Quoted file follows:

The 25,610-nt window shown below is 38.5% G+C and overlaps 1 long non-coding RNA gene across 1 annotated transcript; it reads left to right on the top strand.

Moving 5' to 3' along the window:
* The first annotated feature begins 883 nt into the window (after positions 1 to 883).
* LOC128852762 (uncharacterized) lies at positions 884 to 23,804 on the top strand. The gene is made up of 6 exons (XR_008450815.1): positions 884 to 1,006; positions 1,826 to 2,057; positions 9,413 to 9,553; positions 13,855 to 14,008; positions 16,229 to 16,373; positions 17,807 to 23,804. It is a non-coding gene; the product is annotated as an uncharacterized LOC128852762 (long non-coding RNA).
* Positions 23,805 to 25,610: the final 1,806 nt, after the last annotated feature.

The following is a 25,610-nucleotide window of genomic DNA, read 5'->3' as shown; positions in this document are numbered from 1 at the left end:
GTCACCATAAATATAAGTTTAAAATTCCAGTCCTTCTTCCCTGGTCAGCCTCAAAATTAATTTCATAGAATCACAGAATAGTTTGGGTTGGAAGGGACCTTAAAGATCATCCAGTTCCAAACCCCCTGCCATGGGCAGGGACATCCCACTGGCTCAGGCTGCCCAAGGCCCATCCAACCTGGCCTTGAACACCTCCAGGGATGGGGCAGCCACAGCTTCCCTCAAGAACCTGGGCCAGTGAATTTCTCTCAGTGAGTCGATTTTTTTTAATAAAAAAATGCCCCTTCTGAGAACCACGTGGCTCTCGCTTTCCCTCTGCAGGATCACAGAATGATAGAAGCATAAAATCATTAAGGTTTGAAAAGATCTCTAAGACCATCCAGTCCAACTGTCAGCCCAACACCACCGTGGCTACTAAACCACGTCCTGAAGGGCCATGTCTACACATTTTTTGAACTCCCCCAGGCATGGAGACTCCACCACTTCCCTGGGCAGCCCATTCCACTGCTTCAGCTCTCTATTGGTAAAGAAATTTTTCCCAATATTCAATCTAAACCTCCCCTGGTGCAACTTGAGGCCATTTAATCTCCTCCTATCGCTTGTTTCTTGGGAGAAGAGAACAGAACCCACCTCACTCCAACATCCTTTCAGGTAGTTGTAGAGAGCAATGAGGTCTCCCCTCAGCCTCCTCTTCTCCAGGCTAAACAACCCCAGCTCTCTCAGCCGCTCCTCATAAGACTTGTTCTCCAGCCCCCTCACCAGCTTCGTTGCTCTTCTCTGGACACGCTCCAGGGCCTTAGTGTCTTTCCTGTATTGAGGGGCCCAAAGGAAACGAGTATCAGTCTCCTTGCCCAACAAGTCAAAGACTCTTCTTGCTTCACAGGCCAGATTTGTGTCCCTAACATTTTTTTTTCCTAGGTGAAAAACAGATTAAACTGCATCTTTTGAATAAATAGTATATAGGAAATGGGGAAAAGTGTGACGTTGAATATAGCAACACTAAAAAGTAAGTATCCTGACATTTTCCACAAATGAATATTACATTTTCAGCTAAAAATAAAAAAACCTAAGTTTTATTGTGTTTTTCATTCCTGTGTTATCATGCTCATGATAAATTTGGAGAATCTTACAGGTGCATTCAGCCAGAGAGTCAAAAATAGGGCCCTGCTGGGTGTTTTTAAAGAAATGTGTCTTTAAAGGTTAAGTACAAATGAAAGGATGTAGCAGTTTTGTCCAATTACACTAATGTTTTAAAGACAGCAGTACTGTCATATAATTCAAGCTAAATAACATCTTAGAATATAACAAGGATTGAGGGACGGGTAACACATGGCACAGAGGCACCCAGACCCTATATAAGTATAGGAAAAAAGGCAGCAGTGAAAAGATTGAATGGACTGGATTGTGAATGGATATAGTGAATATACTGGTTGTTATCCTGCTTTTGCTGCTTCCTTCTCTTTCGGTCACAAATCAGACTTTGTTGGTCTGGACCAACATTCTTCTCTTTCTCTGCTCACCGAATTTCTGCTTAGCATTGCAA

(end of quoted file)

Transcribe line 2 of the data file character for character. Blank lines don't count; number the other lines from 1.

Moving 5' to 3' along the window: